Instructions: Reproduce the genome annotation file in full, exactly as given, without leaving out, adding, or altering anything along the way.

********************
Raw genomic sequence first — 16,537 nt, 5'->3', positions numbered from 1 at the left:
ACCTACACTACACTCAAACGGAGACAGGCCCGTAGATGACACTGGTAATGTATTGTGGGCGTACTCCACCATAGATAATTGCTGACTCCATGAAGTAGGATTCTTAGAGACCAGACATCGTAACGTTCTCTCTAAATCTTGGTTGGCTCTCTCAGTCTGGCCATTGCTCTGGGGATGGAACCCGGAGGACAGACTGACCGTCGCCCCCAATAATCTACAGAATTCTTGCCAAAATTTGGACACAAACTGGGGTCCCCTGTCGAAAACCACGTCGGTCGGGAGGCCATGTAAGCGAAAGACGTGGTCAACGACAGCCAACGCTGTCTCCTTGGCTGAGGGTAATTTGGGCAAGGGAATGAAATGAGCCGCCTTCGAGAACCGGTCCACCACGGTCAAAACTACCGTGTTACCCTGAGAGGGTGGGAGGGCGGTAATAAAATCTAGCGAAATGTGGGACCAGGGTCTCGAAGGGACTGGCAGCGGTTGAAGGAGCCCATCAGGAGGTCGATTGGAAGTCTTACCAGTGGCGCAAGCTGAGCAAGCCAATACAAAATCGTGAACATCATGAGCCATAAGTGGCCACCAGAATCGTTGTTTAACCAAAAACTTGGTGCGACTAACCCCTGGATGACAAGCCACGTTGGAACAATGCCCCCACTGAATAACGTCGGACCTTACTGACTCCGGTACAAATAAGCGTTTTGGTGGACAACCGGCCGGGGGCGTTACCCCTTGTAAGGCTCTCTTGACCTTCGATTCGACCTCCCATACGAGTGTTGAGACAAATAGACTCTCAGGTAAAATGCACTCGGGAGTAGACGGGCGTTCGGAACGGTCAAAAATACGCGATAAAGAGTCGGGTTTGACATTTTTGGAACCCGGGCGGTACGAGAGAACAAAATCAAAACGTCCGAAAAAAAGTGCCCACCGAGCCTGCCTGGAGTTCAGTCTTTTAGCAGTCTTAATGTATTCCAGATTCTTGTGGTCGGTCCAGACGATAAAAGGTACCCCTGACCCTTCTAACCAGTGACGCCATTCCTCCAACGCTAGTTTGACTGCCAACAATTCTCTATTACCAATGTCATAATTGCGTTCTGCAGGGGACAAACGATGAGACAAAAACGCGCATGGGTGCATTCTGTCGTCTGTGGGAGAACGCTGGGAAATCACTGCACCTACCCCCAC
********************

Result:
Raw genomic sequence first — 16,537 nt, 5'->3', positions numbered from 1 at the left:
ACCTACACTACACTCAAACGGAGACAGGCCCGTAGATGACACTGGTAATGTATTGTGGGCGTACTCCACCATAGATAATTGCTGACTCCATGAAGTAGGATTCTTAGAGACCAGACATCGTAACGTTCTCTCTAAATCTTGGTTGGCTCTCTCAGTCTGGCCATTGCTCTGGGGATGGAACCCGGAGGACAGACTGACCGTCGCCCCCAATAATCTACAGAATTCTTGCCAAAATTTGGACACAAACTGGGGTCCCCTGTCGAAAACCACGTCGGTCGGGAGGCCATGTAAGCGAAAGACGTGGTCAACGACAGCCAACGCTGTCTCCTTGGCTGAGGGTAATTTGGGCAAGGGAATGAAATGAGCCGCCTTCGAGAACCGGTCCACCACGGTCAAAACTACCGTGTTACCCTGAGAGGGTGGGAGGGCGGTAATAAAATCTAGCGAAATGTGGGACCAGGGTCTCGAAGGGACTGGCAGCGGTTGAAGGAGCCCATCAGGAGGTCGATTGGAAGTCTTACCAGTGGCGCAAGCTGAGCAAGCCAATACAAAATCGTGAACATCATGAGCCATAAGTGGCCACCAGAATCGTTGTTTAACCAAAAACTTGGTGCGACTAACCCCTGGATGACAAGCCACGTTGGAACAATGCCCCCACTGAATAACGTCGGACCTTACTGACTCCGGTACAAATAAGCGTTTTGGTGGACAACCGGCCGGGGGCGTTACCCCTTGTAAGGCTCTCTTGACCTTCGATTCGACCTCCCATACGAGTGTTGAGACAAATAGACTCTCAGGTAAAATGCACTCGGGAGTAGACGGGCGTTCGGAACGGTCAAAAATACGCGATAAAGAGTCGGGTTTGACATTTTTGGAACCCGGGCGGTACGAGAGAACAAAATCAAAACGTCCGAAAAAAAGTGCCCACCGAGCCTGCCTGGAGTTCAGTCTTTTAGCAGTCTTAATGTATTCCAGATTCTTGTGGTCGGTCCAGACGATAAAAGGTACCCCTGACCCTTCTAACCAGTGACGCCATTCCTCCAACGCTAGTTTGACTGCCAACAATTCTCTATTACCAATGTCATAATTGCGTTCTGCAGGGGACAAACGATGAGACAAAAACGCGCATGGGTGCATTCTGTCGTCTGTGGGAGAACGCTGGGAAATCACTGCACCTACCCCCAC